11 May 2021 news
In cooperation with the Nansen Legacy programme led by UiT The Arctic University of Norway, Akvaplan-niva will contribute to a PhD course during a research cruise to the Northern Barents Sea. The cruise will start in Tromsø on May 14th and end in Tromsø on May 22nd. The key idea behind the cruise is to carry out a detailed characterization of the Polar Front using a combination of traditional and autonomous sampling platforms and techniques. To this end, Equinor is financing the deployment of the Akvaplan-niva fleet of gliders which comprises two Seaglider Hydroid M1 and two Sailbuoys (Offshore Sensing) each rigged with advanced sensors. The cruise will be a direct follow up of a study carried out in May 1999 and 2000 (See map). This will allow a characterization of the Polar Front in space and time.
Illustration: Scenery of the ice edge at the polar front
Illustration: Sailbuoy rigged with the WBT mini EK80 echosounder of SIMRAD to characterize the mesopelagic layer
The aim of the study is to describe how physical processes at different scales influence ecosystem traits across the Polar Front. The Front is defined in a variety of ways (sea surface temperature gradients, density gradients, biological assemblages), and sampling across the Front (at approximately 30° E) can help tease apart which parameters best contribute to the biological response in the region. Work will include characterizing the status of the spring bloom, anticipated to occur in the region during the cruise, at both sides of the Front. In addition to this there will be a focus on standing stocks of phytoplankton, zooplankton, fish and benthos. The role of the ice edge as a feature that contributes to, amplifies, or even diminishes the effects of the Polar Front will also be investigated. Net samples for phytoplankton and zooplankton, ice cores, primary productivity and algal physiology assays, deployment of a laser optical plankton counter (most likely in conjunction with the UVP6 automated in situ underwater video profiler system), CTD (plus O2, fluorescence, turbidity, and light) casts, nutrient analysis, sampling for larval/juvenile fish using nets and trawls are all planned activities.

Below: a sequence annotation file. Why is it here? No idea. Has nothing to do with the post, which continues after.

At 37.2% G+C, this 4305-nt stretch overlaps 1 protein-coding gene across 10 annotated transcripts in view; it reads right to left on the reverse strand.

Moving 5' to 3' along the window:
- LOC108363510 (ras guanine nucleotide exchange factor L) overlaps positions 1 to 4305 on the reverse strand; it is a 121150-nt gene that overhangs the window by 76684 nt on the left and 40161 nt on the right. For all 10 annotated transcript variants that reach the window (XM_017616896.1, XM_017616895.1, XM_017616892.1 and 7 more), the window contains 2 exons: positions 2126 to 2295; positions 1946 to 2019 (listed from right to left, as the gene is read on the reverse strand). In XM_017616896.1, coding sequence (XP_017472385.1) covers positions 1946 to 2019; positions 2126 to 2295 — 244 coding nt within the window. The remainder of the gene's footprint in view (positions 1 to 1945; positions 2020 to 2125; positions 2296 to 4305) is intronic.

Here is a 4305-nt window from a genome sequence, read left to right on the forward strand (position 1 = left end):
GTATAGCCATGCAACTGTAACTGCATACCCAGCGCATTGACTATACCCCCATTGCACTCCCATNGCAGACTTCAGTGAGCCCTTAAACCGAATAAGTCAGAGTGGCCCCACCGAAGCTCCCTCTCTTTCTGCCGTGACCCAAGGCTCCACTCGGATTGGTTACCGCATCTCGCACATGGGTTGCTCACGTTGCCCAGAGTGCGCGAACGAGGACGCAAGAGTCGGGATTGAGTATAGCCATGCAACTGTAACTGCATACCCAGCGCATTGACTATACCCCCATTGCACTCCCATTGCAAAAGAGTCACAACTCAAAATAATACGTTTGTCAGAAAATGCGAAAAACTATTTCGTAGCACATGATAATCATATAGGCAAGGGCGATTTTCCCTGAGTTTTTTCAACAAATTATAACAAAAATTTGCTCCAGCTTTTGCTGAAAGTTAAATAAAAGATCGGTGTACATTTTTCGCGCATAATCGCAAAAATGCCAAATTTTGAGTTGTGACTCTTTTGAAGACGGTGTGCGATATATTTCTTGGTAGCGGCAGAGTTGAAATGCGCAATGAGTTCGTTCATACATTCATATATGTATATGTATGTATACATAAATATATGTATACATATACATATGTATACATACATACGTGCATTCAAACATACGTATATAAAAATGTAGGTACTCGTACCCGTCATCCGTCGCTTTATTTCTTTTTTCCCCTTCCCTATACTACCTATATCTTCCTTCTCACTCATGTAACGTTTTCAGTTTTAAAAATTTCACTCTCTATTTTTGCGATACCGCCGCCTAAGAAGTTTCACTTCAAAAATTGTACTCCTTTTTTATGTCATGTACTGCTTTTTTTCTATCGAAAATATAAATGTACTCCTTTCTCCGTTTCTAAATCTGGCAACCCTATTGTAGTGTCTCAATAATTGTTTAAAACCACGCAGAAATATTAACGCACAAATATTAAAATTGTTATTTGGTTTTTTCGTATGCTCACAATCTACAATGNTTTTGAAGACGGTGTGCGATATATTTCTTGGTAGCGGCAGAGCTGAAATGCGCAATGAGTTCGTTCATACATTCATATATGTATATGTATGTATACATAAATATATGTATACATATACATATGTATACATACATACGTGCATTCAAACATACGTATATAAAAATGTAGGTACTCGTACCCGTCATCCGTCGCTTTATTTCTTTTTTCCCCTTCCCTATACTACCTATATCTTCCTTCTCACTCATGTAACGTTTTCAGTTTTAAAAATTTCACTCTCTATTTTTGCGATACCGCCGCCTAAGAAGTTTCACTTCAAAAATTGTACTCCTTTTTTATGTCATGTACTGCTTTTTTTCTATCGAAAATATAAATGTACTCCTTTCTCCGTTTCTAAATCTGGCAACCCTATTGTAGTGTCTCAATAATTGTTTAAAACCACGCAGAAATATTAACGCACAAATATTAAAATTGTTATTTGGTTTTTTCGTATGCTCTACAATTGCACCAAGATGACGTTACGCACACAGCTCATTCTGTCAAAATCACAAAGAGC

Akvaplan-niva will deploy one Seaglider rigged for oceanographical data collection and sea mammal identification and a second one rigged with an optical sensor named "UVP6" (Hydroptic) for plankton ecology. The integration of the UVP6 in the M1 Seaglider is a novel functionality which is developed by the European BIOGLIDER project financed by the ERAT-Net MATERA program (https://www.akvaplan.niva.no/mynewsdesk-articles/ocean-drones-to-study-calanus-migration/). Cyprus Subsea Consulting and Services has integrated the UVP6 and will operate the Seagliders. Additionally, there will be one Sailbuoy rigged with an echo sounder EK80 from SIMRAD and a Sailbuoy rigged with an ADCP (Aanderaa) to measure ocean current. The Sailbuoys will be left on site for several weeks for long term data acquisition and once the survey is completed, they will cross the Barents Sea to be picked up in Tromsø by the Akvaplan-niva field vessel MS Louise (https://www.akvaplan.niva.no/ms-louise/).
Illustration: Seaglider M1 for sub sea data collection in physical oceanography and zooplankton ecology
The combination of classic sampling from a research vessel along with advanced autonomous vehicles will help to collect high resolution data in space and time to better characterize the Polar Front. This will contribute to an advanced understanding of the Polar Front structure, functioning and role in the Barents Sea ecosystem.